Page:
3) Does your offer lend itself to the development of an “automatic” repeat business cycle?
4) Does your offer lend itself to a “get-a-friend” [referral] program?
5) Have you determined the ideal introductory period or quantity for your offer?
6) Have you determined the ideal introductory price for your offer?
7) Have you determined the possibility of multiple sales for your offer?
D) The format you use
1) Direct mail
a) Are you mailing packages in character with your product or services and the markets you are reaching?
b) Have you developed the ideal format for your mailing packages, with particular emphasis on mailing envelope, letter, circular, response form, and replay envelope?
c) Do you work with one or more creative envelope manufacturers?
d) Are your sales letters in character with your offers?
e) Are your circulars graphics, descriptive, and in tune with the complete marketing package?
f) Does your response form contain the complete offer? Is it attractive enough to grab attention and impel action?
a) Does your "From" line include your company name or brand?
b) Is your "Subject" line the right length? (5-8 words, 40 characters including spaces)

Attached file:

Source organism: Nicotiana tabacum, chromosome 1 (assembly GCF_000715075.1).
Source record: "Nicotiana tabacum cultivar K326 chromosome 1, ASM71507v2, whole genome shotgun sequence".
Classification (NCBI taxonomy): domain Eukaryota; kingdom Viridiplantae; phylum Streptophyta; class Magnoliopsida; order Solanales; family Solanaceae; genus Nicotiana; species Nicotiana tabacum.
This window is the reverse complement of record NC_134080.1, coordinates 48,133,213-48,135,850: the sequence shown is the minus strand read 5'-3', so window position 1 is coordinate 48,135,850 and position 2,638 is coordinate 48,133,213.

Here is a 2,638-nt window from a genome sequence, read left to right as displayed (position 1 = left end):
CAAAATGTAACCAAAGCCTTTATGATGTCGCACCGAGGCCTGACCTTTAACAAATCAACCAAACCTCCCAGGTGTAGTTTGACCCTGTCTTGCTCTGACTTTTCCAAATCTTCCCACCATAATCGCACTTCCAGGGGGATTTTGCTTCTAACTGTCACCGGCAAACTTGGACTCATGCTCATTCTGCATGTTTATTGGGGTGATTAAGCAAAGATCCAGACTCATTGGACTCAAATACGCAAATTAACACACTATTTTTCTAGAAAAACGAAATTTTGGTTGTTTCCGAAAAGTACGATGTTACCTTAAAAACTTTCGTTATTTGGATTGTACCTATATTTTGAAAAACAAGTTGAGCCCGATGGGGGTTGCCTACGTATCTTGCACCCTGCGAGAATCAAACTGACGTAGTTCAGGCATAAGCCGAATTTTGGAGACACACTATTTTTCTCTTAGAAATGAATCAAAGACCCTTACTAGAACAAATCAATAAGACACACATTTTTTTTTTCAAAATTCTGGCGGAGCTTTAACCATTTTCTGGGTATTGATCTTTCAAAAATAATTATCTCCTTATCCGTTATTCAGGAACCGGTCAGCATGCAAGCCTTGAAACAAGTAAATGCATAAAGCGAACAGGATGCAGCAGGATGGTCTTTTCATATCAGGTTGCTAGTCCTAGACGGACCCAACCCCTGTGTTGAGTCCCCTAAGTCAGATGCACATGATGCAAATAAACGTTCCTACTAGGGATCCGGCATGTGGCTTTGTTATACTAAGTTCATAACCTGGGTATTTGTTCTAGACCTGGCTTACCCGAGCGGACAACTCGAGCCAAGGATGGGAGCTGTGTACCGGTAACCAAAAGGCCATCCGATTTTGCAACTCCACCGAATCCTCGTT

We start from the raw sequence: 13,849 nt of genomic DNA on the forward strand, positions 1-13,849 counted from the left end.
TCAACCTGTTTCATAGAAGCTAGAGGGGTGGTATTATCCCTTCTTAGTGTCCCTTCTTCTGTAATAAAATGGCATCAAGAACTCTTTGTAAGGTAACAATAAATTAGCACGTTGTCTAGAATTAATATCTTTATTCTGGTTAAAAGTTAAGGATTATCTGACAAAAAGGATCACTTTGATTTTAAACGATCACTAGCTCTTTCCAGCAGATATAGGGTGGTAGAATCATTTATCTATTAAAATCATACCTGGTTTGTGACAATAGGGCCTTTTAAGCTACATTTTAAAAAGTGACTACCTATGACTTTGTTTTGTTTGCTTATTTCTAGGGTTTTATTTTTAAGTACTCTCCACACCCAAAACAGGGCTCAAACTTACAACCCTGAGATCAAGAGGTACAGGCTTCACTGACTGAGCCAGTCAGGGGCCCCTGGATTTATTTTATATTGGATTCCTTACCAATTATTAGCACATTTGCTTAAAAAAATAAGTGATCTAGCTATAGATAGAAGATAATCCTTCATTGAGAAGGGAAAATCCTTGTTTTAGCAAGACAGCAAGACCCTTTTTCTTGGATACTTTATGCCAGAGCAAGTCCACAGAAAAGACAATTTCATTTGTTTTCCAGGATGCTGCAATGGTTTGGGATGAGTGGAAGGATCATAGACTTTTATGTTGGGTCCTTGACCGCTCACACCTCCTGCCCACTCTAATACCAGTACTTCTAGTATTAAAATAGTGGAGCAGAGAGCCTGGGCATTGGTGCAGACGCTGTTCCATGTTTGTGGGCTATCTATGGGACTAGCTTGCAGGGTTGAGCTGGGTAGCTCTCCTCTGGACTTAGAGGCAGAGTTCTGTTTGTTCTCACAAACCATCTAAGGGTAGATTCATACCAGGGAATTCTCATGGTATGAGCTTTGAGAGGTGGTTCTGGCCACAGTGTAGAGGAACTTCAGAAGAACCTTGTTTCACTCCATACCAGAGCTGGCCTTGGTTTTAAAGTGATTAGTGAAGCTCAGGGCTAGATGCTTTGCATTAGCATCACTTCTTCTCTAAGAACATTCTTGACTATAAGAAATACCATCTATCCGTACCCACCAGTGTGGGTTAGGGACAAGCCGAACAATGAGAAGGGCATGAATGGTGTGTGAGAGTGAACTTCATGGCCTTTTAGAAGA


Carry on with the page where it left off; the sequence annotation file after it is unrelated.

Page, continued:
c) Does your "Subject" line incorporate a specific benefit?
d) Does your "Subject" line include your brand (if for some reason your "From" line does not)?
e) Does your "Subject" line create a sense of urgency?
f) Is your email personalized with the recipient's first name, last name or both, if appropriate?
g) Is your email copy clear and concise?
h) Does it contain a strong call-to-action?
i) Does it focus on benefits?
j) Does it create a sense of urgency?
3) Print or Electronic Media (Internet)
a) Are your ads in character with your product and services and the markets you are reaching?
b) Have you explored newspaper inserts, magazine inserts, bind-in cards, tip-on cards, Dutch door newspaper inserts, plastic records?
a) Are your commercials in character with your products and services and the markets you are reaching?
b) Have you determined the efficiency of stand-up announcer commercials vs. staged commercials?
c) Have you explored the efficiency of noted personality endorsements?
E) The test you make
1) Do you consistently test the big things: product, media, offers, and formats?
2) Have you tested to determine the best timing for your offers, the best frequency?
3) Have you determined the most responsive geographical areas?
4) Do you consistently test new direct mail packages against control packages, new ads against control ads, new commercials against control commercials?
5) Do you use adequate test quantities?
6) Do you follow your test figures through to conclusion, using net revenue per thousand as the key criterion?
7) Do you interpret your test figures in the light of the effect on the image and future profits of your company?
F) The right analyses
1) Do you track results by source, computing front-end response, returned goods factors, and bad debt factor for each source?
2) Do you analyze results by ZIP codes, by demographics, [by psychographics and lifestyle segments]?
3) Do you compute the level of repeat business by original source?